I don’t think it’s fair – or even beneficial – to ask authors and readers both to forgo that profoundly exciting communication. That’s what art is about, the flow of ideas.
The photo above was taken by a longtime friend, all the way back to high school, Kathryn Greenwood Andrews. She sent it to me for Christmas, with a note that she picked figs for me because they’re the most sensual fruit. This is another kind of artistic feedback loop – that she offers to me her image that reflects the stories I tell. It’s hugely meaningful to me.
I suppose some would parse this dilemma by saying that authors should limit interaction to readers, and draw the line at actual reviewers. However, as Elisabeth points out, she wants to review the books – but only the ones she loves and wants to gush about. As with the idea that authors must compete with each other, I think the idea that a blogger must review critically and “objectively” is a false construct.
Of course, I really want Elisabeth to keep giving me culinary advice for my stories and then making the meals come true. The best kind of creative friendship.
I’m kind of blue today. For the past few days, my bestie and crit partner Carolyn Crane has been visiting. We got up in the mornings and did “parallel play” – working our social media and indulging in dishing about it, in a way we never get to do otherwise. Then we wrote, sometimes silently, sometimes discussing. On the best weather day we went hiking around noon. Regardless of weather we headed into town around midday and indulged in long, delicious, boozy lunches. We used the opportunity to give each other live discussion feedback on our latest works – so much better than on the phone or via social media. And we talked about writing careers in general – both our own and people we know.
This morning I dropped her off at the airport and my world feels emptier for it.
We talk a lot about writing being a solitary profession, which it certainly can be. Worse, however, the various writing communities can be, well, less than fully supportive. There’s a lot of professional jealousy out there. Carolyn and I both started our writing careers in the literary fiction world and that’s one of the worst. One of those cases where the fights are so fierce because the stakes are so small. There is very little friendship in those particular trenches, with plenty of tail-sniffing, jockeying for position and plain mean behavior. The egos run huge and the competition intense.
Neither of us miss it a bit.
The romance community is SO unbelievably better that way! With a very few exceptions, the egos remain manageable in romance. Maybe that comes from writing a much-sneered at genre or maybe from it being such a predominantly female community. Or from the original friendly and supportive mindset of the organization’s founders. Regardless, I love my sister romance writers and greatly appreciate having that network. Still, even in my few years spent in this group (six – since 2008), closer friendships have come and gone. I mourn some of the ones that have fallen by the wayside, but the ones I’ve gained more than make up for the few losses.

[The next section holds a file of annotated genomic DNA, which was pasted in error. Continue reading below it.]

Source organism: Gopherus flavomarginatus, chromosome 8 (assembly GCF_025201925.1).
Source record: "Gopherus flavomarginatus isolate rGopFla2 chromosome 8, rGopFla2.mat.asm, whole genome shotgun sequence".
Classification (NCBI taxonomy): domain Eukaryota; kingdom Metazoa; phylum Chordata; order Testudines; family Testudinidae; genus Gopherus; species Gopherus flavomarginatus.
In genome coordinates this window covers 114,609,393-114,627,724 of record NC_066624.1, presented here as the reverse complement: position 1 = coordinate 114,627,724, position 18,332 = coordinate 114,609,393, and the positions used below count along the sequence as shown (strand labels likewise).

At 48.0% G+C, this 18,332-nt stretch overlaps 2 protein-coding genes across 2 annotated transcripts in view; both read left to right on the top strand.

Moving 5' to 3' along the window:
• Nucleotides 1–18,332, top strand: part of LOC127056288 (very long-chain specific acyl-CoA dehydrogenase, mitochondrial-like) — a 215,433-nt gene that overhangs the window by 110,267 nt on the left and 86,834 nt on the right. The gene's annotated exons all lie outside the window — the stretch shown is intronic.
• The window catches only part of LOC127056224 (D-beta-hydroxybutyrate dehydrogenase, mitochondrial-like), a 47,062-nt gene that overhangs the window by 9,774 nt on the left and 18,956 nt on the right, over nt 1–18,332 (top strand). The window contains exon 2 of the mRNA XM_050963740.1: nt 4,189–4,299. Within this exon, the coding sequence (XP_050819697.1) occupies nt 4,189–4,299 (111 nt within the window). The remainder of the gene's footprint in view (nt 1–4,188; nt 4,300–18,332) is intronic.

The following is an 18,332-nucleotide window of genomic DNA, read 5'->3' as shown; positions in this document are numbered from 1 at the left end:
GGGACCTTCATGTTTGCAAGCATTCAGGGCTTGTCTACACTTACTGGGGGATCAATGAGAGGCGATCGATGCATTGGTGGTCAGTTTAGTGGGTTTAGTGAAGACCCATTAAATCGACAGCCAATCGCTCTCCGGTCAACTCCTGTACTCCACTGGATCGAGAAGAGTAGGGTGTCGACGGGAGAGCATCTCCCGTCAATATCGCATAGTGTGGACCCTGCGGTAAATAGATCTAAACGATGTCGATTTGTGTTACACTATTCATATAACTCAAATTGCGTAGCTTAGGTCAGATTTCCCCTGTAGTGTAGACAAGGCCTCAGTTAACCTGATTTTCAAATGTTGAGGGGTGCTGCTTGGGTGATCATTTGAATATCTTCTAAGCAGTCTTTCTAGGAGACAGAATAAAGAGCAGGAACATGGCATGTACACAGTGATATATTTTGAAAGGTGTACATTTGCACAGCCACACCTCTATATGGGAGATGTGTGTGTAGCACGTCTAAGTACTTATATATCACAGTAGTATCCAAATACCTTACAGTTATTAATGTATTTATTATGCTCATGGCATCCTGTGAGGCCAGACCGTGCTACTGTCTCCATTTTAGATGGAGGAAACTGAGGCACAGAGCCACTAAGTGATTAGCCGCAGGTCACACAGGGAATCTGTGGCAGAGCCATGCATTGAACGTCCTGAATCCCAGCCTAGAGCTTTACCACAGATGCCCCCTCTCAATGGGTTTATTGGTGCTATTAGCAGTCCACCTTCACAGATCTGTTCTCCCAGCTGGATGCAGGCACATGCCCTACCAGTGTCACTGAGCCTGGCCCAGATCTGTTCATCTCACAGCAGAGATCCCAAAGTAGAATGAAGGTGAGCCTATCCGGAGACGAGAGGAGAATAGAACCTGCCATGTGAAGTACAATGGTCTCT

I’ve long observed that friendships tend to develop among the people who are doing the same things we are. You know – in college we have our college friends, and among those the theater friends or the peer counseling people. After college, most of those friendships fade away. Not because anything goes wrong, but because all that energy that came from shared daily experiences evaporates into the ether. It’s more difficult when the largest energy in my life, the experience I have to share, is with people who are also my “competitors,” in some sense. It can take an active effort to combat that, to not let it get in the way of supportive friendship.
Carolyn is an amazing friend that way. Someone I love, admire and enjoy – and who always makes me feel like an important and precious part of her life in return. Last night we skyped for nearly an hour with Anne Calhoun, sharing this same kind of friendship. There are others, wonderful, nurturing friends, but for the moment I want to celebrate these two and give my thanks to the universe for bringing them into my life.
Love you gals!
Happy Release Day to Marcella Burnard with the newest in her Living Ink urban fantasy series, BOUND BY INK!!
This is such a cool series, with tattoos that capture demons and bind them to people. Marcella has been a friend for a long time, so seeing her books release is always fun for me. I met Marcella online through RWA’s Fantasy, Futuristic and Paranormal (FFP) chapter, back in… wow – 2009, I think. We used to “meet” every morning in the online water cooler and do writing sprints. Later, when I happened to be out in Olympia, Washington, she drove down to meet me for dinner. I’ve had a number of writing friends come and go over the years. This business seems to be particularly hard on friendships, with some people withdrawing as our careers and fortunes wax and wane.
Marcella, though, has been a steadfast friend to me throughout – something I’ve really come to value.
There’s a saw that friends are the family you choose and I think there’s a lot of truth to that. I have friends who go back most of my life, nearly as long as some of my family and some longer than the younger/newer family members. How closely in contact we are changes all the time, but the best friends are the ones where that doesn’t matter. I recently saw two college friends while I was out in Baltimore and it was lovely to visit with them, touch base with their lives.